There are many things that can destroy a company’s network and data – such as a flood, fire, ransomware, or even human error. If this happens, will recovery be possible, and will your enterprise survive without an offsite backup service?
Our 3-minute self-guided questionnaire will help you evaluate your readiness for any disaster that results in loss of data. Some of these questions are a bit technical, so you might want to give them to a trusted I.T. administrator or MSP if you need help. The results might surprise you.
1. Does your enterprise use an offsite backup service to send data to a remote location on a regular (at least daily) basis?
Natural disasters can wreak havoc on your local computers and servers. That’s why it’s essential to use a backup service that sends the data offsite.
2. (If the answer to question 1 is yes) – Does your offsite backup service have redundant network connections, strong physical security, and an uninterruptible power supply?
Data centers are also susceptible to disasters, so powerful defenses are critical.
3. Will the backup encryption key(s) be accessible during a disaster?
It’s great if you’re performing regular backups, but you would also most likely need a personalized encryption key or password handy to initiate or complete recovery. Are these stored in a disaster-proof location? Will they be accessible to you or your trusted I.T. staff during a recovery situation? Can your enterprise reach its offsite data backup during an emergency?
4. Does your company have a business continuity plan in place?
Business continuity planning (which is sometimes called resiliency planning) refers to the process of creating prevention and recovery systems to mitigate and deal with potential threats to a business. Timely data recovery is a critical component of business continuity plans.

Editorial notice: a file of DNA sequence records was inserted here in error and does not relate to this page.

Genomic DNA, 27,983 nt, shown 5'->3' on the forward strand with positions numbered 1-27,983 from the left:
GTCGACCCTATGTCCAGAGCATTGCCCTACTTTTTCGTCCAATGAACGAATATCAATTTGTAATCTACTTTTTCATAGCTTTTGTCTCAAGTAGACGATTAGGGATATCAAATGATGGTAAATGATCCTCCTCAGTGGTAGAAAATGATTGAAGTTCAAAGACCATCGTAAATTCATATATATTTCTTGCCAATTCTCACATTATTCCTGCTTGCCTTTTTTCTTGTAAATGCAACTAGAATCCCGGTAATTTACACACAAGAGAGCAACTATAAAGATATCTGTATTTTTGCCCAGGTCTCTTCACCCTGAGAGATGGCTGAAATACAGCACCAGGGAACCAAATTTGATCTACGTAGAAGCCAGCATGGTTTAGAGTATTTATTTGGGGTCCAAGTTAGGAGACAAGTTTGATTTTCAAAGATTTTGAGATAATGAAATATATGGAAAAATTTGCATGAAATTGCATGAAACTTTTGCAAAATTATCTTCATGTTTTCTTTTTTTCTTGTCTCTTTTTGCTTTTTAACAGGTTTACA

5. Do you have a system or program in place to inform all employees about an office closure or relocation during a disaster?
When disaster strikes, employees can work from their homes or at a replacement office, but will there be an easy way to reach them and tell them where to go?
6. If you need to perform a full-service disaster recovery of your applications and data, do you have an efficient way to let employees access your new servers?
If your servers are out of capacity, being able to recover your company’s applications and data onto replacement or temporary machines is half the battle. It’s also necessary to provide staff with an easy way to connect to these applications and data, from wherever they may be working, while your office is out of commission. A common mechanism is to provide all employees with VPN connections along with instructions on how to connect to the new servers. It’s also essential that employees have the right software to connect. For example, employees who use phones for their work will need to be able to connect via a mobile-friendly interface.
7. Does your company have a detailed disaster recovery playbook?
This playbook should incorporate things like disaster recovery management and escalation processes, full network diagrams and configuration details, a complete inventory of all applications and data, step-by-step system recovery and restore operations, a clear description of roles and responsibilities, and a communication plan.
8. Do you practice a full data recovery drill at least once a year?
Most networks have many moving parts, and they change over time. Even the most thoroughly crafted plan could turn out to fail in key areas, especially if it’s not tested regularly. The only way to ensure that your business disaster recovery plan works is to test it out on a regular basis.
9. When you perform a full recovery, can you satisfy your RTOs/RPOs?
It’s important to verify that you can meet all predetermined recovery time objectives and recovery point objectives during a significant outage or disruption. Recovery point objectives define the maximum period during which data can be acceptably lost due to a disaster. (For example, if wish to lose no more than a day’s worth of data, you will want to back it up once per day.) The recovery time objective refers to the maximum time it would take to recover the data.
10. Has your company allocated an ongoing budget for business continuity?
Managing your company’s business continuity requires regular time and commitment. Plans need to be revisited, playbooks updated and tested, and backup analytics need to be monitored on an ongoing basis.
So, How Did You Do?
If you answered “No” or “Not sure” to at least three of the questions, your business is most likely in serious risk of an overly lengthy interruption due to data loss – or worse.
Please note that our questionnaire is not exhaustive. Even if all of the answers are “yes,” you still might be at risk in some areas that we did not address. If you have any questions or would like to talk with our experts, please get in touch, and we would be happy to talk!